Background: Communication about priorities and goals improves the value of care for patients with serious illnesses. Resource constraints necessitate targeting interventions to patients who need them most.
Objective: To evaluate the effectiveness of a clinician screening tool to identify patients for a communication intervention.
Design: Prospective cohort study.
Setting: Primary care clinics in Boston, MA.
Participants: Primary care physicians (PCPs) and nurse care coordinators (RNCCs) identified patients at high risk of dying by answering the Surprise Question (SQ): "Would you be surprised if this patient died in the next 2 years?"
Measurements: Performance of the SQ for predicting mortality, measured by the area under receiver operating curve (AUC), sensitivity, specificity, and likelihood ratios.
Results: Sensitivity of PCP response to the SQ at 2 years was 79.4% and specificity 68.6%; for RNCCs, sensitivity was 52.6% and specificity 80.6%. In univariate regression, the odds of 2-year mortality for patients identified as high risk by PCPs were 8.4 times higher than those predicted to be at low risk (95% CI 5.7-12.4, AUC 0.74) and 4.6 for RNCCs (3.4-6.2, AUC 0.67). In multivariate analysis, both PCP and RNCC prediction of high risk of death remained associated with the odds of 2-year mortality.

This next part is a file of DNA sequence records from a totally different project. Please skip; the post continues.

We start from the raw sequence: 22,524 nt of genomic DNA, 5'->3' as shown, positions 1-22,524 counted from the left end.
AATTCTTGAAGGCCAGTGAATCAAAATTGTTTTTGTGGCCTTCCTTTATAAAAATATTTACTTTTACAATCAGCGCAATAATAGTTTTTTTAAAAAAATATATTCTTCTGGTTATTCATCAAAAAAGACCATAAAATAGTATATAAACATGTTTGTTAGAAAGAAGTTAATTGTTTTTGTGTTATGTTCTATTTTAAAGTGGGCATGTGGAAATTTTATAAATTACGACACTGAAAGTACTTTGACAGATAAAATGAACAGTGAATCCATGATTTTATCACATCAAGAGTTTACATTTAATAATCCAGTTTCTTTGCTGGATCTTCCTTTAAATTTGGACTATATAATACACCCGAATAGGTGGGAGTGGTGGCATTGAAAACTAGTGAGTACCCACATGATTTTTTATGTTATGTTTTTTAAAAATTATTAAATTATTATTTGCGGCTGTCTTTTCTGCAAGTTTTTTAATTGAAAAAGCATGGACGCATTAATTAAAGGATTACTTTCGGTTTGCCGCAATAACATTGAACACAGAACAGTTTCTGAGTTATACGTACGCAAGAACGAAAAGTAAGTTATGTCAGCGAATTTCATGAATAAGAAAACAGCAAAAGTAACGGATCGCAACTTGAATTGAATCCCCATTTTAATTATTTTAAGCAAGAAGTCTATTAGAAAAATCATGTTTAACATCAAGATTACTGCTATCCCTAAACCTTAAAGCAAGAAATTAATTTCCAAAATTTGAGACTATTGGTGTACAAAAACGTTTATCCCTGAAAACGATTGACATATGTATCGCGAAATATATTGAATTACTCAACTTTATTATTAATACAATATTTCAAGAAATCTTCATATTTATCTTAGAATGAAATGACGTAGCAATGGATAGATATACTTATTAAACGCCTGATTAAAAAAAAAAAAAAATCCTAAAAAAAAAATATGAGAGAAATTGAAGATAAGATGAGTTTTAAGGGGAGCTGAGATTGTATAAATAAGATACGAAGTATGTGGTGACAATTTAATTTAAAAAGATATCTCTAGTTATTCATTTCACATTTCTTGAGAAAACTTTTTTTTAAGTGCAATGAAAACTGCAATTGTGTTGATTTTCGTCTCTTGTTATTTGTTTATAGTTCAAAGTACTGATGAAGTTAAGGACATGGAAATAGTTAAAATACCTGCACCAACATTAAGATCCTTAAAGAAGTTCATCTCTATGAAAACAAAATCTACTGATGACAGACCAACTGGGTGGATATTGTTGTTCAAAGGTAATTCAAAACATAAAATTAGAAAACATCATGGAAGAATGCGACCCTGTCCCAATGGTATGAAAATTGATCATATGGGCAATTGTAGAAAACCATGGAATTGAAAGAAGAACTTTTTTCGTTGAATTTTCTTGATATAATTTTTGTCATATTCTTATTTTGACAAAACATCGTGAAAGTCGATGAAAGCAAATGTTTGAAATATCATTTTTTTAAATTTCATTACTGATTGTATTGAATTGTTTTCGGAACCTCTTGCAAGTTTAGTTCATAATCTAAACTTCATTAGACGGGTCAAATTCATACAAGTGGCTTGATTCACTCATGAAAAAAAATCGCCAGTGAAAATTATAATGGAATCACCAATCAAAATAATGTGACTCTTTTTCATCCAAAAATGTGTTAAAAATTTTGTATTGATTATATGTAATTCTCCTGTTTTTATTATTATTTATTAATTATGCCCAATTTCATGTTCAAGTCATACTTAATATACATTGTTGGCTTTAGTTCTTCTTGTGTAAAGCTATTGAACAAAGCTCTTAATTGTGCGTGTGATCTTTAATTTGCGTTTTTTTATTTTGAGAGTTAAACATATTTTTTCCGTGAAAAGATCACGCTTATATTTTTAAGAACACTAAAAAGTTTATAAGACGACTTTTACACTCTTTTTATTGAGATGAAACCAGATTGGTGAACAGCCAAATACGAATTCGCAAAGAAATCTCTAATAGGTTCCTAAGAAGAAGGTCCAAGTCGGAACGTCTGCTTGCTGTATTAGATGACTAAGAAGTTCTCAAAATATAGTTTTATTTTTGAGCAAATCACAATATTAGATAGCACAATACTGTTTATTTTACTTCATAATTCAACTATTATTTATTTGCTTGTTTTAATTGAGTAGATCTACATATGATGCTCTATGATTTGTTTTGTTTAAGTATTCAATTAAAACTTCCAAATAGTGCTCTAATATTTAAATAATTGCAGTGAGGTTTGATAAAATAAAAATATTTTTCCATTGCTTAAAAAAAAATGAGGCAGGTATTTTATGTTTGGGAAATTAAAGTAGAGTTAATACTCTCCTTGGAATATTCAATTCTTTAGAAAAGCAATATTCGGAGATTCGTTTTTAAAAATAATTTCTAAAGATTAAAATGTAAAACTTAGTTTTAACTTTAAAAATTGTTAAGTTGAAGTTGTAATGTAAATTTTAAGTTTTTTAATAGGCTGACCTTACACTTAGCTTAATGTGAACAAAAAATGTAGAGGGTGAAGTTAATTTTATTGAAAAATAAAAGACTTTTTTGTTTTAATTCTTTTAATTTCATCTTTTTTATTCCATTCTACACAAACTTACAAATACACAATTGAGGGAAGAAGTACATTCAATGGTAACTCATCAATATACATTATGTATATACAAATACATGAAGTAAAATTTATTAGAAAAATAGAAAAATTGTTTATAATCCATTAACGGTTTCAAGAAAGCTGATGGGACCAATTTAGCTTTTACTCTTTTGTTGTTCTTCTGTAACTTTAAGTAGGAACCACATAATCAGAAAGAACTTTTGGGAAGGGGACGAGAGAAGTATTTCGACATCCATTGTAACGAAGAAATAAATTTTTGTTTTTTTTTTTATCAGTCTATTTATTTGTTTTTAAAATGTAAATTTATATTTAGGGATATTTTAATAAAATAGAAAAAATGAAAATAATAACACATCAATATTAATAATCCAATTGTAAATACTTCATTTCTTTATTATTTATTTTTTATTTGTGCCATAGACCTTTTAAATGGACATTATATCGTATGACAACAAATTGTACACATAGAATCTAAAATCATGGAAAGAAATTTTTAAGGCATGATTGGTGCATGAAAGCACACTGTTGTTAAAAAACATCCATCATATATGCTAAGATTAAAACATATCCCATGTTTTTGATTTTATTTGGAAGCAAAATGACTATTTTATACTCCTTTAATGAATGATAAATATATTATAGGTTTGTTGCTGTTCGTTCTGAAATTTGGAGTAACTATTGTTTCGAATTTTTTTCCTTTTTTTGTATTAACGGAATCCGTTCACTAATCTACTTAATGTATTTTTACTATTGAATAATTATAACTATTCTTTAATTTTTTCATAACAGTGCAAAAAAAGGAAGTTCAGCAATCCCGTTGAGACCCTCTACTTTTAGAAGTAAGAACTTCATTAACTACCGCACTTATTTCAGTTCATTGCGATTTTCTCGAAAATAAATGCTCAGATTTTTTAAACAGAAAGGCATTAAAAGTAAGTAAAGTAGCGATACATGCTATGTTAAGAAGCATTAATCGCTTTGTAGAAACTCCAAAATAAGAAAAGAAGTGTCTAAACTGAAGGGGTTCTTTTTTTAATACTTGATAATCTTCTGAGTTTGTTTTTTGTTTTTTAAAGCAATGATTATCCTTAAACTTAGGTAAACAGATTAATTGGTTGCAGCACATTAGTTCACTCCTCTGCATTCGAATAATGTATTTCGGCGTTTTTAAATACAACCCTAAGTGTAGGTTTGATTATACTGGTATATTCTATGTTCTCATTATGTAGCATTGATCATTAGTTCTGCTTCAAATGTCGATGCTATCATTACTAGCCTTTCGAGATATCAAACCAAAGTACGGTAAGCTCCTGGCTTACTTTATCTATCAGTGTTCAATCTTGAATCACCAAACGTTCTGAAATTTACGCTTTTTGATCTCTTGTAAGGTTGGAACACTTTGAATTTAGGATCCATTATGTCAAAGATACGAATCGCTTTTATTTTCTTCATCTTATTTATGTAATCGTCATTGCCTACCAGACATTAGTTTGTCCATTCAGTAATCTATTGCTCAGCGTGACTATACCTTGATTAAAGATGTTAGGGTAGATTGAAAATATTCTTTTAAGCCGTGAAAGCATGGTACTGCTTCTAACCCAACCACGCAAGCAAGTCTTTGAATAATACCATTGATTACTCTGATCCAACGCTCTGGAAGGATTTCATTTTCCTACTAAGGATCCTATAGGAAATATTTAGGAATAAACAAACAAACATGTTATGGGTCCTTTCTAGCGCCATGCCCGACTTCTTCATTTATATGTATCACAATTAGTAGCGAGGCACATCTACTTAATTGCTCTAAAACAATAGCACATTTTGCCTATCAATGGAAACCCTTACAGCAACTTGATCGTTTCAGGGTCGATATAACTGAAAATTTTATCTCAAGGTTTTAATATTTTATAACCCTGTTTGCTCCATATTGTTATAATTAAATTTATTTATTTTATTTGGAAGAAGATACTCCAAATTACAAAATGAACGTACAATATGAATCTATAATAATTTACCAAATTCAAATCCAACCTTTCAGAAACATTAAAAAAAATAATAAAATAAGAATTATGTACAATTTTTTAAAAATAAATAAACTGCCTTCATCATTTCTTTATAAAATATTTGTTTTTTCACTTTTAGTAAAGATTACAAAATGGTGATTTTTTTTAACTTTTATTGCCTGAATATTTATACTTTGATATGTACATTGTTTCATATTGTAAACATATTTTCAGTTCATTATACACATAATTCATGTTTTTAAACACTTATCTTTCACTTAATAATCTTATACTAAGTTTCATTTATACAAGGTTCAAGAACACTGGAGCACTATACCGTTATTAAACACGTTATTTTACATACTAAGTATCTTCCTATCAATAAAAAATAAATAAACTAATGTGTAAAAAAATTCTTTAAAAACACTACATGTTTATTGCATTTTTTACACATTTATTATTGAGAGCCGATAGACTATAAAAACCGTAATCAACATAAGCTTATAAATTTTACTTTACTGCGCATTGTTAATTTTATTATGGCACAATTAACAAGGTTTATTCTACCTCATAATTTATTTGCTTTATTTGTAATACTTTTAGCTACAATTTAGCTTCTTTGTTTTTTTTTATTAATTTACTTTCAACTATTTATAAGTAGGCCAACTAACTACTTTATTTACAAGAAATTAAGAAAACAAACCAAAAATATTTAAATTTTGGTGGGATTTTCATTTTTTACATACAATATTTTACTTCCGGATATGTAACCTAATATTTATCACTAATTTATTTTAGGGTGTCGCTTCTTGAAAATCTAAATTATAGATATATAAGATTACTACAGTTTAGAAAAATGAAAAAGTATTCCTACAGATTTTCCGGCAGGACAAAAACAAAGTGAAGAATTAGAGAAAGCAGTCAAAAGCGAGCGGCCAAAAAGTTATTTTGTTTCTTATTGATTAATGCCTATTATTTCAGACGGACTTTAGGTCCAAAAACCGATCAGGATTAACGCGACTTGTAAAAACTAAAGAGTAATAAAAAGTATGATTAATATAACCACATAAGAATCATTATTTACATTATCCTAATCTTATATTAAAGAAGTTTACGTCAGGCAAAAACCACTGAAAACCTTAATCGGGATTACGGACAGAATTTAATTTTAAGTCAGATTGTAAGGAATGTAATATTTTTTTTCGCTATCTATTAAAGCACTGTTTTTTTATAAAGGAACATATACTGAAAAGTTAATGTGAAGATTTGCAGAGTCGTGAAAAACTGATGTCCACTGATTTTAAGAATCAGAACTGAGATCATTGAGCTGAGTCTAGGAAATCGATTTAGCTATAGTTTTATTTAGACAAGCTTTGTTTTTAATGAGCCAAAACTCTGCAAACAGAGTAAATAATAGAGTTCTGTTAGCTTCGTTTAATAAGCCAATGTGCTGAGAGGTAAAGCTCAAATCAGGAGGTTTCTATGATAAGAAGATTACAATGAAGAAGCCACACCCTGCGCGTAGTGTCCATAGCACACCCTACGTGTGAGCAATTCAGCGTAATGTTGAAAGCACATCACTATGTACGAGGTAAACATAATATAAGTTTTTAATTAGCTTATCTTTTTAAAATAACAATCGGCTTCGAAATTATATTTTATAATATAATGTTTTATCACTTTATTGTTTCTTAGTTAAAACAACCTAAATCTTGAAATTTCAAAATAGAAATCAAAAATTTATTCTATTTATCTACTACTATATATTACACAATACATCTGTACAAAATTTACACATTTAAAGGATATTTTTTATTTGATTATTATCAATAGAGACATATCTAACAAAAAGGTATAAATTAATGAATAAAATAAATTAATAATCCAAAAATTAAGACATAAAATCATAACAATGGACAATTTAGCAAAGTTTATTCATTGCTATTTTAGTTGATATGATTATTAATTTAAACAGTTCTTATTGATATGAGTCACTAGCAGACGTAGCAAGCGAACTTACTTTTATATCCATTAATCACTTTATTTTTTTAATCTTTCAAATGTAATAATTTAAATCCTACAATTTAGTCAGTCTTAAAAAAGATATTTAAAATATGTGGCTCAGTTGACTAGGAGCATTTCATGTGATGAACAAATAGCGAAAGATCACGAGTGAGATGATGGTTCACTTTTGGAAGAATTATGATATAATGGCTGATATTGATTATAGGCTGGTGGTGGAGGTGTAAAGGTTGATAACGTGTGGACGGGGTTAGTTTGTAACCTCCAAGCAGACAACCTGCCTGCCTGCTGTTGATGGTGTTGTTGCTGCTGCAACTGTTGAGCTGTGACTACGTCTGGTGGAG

Limitations: This study was conducted in the context of a high-risk care management program, including an initial screening process and training, both of which affect the generalizability of the results.
Conclusion: When used in combination with a high-risk algorithm, the 2-year version of the SQ captured the majority of patients who died, demonstrating better than expected performance as a screening tool for a serious illness communication intervention in a heterogeneous primary care population.
Keywords: advance care planning; end-of-life care; palliative care; patient identification.